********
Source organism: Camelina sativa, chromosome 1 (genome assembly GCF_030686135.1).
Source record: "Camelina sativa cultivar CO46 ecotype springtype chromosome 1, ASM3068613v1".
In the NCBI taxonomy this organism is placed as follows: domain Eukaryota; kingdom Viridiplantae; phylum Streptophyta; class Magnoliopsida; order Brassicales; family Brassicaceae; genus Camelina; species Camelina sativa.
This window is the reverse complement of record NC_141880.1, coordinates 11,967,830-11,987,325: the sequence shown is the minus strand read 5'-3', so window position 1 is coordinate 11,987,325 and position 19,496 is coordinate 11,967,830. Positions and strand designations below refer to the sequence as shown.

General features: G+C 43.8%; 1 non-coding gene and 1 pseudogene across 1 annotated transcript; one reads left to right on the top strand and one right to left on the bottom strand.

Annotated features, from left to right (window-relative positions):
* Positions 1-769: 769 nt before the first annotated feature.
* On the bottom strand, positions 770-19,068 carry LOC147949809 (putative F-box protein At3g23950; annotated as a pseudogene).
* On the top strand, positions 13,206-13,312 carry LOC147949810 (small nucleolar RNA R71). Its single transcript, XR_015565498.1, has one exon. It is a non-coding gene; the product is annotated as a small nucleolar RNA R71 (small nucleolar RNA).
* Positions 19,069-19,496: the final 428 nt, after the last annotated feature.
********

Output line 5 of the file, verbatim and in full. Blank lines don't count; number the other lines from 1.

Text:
General features: G+C 43.8%; 1 non-coding gene and 1 pseudogene across 1 annotated transcript; one reads left to right on the top strand and one right to left on the bottom strand.